England, England Hockey, Simon Mason, Mason, The Hockey Paper
England, England Hockey, Simon Mason, Mason, The Hockey Paper, HockeyPaper

As Todd Williams correctly pointed out in a previous article in The Hockey Paper, when it comes to buying a stick there are an overwhelming number of technological claims, each designed to make that specific brand appear unique and therefore desirable.

Are they all wholly relevant? Maybe, but given his analogy to the car industry, do we need seats that vibrate, or cars that read us our text messages or can go from 0-60 in 2.3 seconds (not helpful in a Woking rush-hour!)? No, but they exist in an effort to provide choice. As my father used to say: “That’s why they make mixed biscuits.”

So, what does make a difference? Carbon has become an over-used word, more carbon can create greater stiffness in the stick, that increased stiffness can transfer more power from the player to the ball, but it isn’t a magic wand, it doesn’t create power itself, it just transmits energy.

The quality of the carbon is relevant, the ‘lay-up’ – how the carbon is placed within the stick – is also relevant, as if it doesn’t overlap correctly it creates stress points where energy transfer gets compromised and potential breakages occur.

The problem is we have become as focused as Jeremy Clarkson on ‘Pooowwwweeeerrrr’ but haven’t recognised that pure power hitting is a tiny fraction of the game.

The other issue of super-stiff sticks is that with a young players, with wrists and elbows not fully formed or strengthened, a stick that is too stiff can lead to RSI-type injuries, discomfort and even pain when playing.

So, first things first, get a stick that is the right length! In the UK, one basic method is to put the head of the stick on the floor and see where the end of the handle comes to. The hip bone is the approximate target for a young player.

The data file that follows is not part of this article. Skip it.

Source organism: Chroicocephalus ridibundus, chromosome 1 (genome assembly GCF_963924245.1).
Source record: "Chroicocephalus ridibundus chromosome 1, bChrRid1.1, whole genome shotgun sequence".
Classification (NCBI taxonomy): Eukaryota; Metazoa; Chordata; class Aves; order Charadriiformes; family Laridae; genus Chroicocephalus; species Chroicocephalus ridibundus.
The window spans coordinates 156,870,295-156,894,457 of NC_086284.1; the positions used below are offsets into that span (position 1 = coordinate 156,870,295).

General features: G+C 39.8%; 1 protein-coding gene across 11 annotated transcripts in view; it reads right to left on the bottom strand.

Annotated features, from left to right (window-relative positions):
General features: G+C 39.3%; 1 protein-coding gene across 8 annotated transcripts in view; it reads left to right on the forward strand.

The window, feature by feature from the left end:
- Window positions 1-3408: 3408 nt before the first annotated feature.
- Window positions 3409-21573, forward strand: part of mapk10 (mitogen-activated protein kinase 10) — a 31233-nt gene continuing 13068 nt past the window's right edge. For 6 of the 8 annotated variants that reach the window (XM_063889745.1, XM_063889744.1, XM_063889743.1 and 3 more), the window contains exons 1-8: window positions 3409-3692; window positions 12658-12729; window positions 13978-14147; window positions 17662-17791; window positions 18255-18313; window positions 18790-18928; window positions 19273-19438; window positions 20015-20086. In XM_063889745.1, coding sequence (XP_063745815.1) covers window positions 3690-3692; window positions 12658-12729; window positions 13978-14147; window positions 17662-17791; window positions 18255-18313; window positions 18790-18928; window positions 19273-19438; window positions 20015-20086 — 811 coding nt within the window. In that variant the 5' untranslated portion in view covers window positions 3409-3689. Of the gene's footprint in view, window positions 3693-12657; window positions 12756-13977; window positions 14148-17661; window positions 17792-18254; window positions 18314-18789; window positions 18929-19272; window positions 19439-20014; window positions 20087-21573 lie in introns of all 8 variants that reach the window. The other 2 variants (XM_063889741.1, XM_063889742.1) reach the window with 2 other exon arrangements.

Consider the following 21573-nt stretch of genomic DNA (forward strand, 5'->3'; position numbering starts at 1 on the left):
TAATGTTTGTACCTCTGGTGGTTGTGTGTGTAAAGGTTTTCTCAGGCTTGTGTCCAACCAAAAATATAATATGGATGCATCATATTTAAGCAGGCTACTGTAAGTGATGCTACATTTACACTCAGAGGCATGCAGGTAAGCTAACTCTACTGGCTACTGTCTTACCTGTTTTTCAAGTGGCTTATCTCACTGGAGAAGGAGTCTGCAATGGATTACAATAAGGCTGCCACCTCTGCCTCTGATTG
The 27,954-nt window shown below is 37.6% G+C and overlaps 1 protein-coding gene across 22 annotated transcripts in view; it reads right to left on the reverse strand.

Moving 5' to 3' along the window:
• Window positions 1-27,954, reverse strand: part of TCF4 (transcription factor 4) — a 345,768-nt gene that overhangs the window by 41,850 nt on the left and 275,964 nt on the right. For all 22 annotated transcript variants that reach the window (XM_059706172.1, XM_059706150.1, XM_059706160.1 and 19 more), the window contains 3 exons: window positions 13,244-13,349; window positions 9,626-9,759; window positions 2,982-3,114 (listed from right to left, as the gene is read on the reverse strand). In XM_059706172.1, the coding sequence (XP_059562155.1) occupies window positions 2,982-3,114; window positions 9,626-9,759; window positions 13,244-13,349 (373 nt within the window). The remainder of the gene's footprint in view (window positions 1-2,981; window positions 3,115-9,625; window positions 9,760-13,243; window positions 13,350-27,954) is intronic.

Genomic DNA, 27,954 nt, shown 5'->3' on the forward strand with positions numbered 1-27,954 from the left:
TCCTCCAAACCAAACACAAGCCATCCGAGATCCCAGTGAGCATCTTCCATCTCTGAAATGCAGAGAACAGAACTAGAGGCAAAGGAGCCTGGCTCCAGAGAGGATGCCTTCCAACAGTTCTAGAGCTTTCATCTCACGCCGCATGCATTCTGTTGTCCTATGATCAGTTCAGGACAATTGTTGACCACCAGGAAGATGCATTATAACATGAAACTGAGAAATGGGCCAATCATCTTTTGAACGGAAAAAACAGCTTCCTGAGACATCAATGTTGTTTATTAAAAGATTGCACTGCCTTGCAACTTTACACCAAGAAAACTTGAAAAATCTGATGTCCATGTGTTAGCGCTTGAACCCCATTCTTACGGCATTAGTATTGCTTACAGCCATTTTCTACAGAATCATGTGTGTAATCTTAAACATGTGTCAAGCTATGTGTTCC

In Holland, the hip bone becomes the belly button, so giving about a two-inch margin based on personal comfort and ability – a better player can cope with a longer stick. Once the player’s hip is above 36.5 (a basic-length adult stick), it is all about personal preference. Don’t think that the further the hip goes above 36.5 the longer the stick has to be, use what is comfortable.

Then, if possible, go into a retailer unless replacing like for like (the internet is perfect for that). Every stick is fractionally different. Bends, weights and balances mean that the stick we see our favourite player use and perform well with may be wholly unsuitable for us. There is no substitute for picking a stick up, even trying it if possible.

If you can’t get to a shop, try a team-mate’s model, get a feel for something. It’s why car garages offer test drives. Then the internet can be a great place to find the product you are looking for once you have tested it.

If you are looking at a stiffer stick then look for vibration control – it will have a myriad of names across different brands, but if we recognise that touch and feel are important when we play,  we need the control element of the stick to be enhanced and the power to not be too dominant. Don’t worry about what it is called, just look for it as a feature.

The issue then is that we get the problem with all the other names and details, as Todd pointed out. Can a member of staff in any shop remember them all?

Maybe not, although you would hope for not too many ‘I don’t know’ experiences. If possible, I would always try and do some research, find the brand or store website and quite often it will be a goldmine in helping to sort out jargon.

So, to try and simplify the process, get the right length sorted to start with. Then look at stiffness, recognise your own strength – if you aren’t just about the power then 101% carbon isn’t for you.

Seventy to eighty per cent is fine for a majority of players’ needs. Look at vibration control to help with the important touch and feel, and penultimately look at value for money. Compare specifications with prices, how does brand X with 80% carbon compare to brand Y with the same? Finally, what does it look like?

If you are investing in a new stick for a younger player, the reality is that if they don’t attach to it mentally, liking the product from moment A then it gets lost, left behind on the side of a pitch.

So having done all the research, got the perfect weight and balance, spoken to shop staff and researched Toray carbon on the internet, go for your favourite colour.

*This column originally featured in The Hockey Paper, which is available every Wednesday.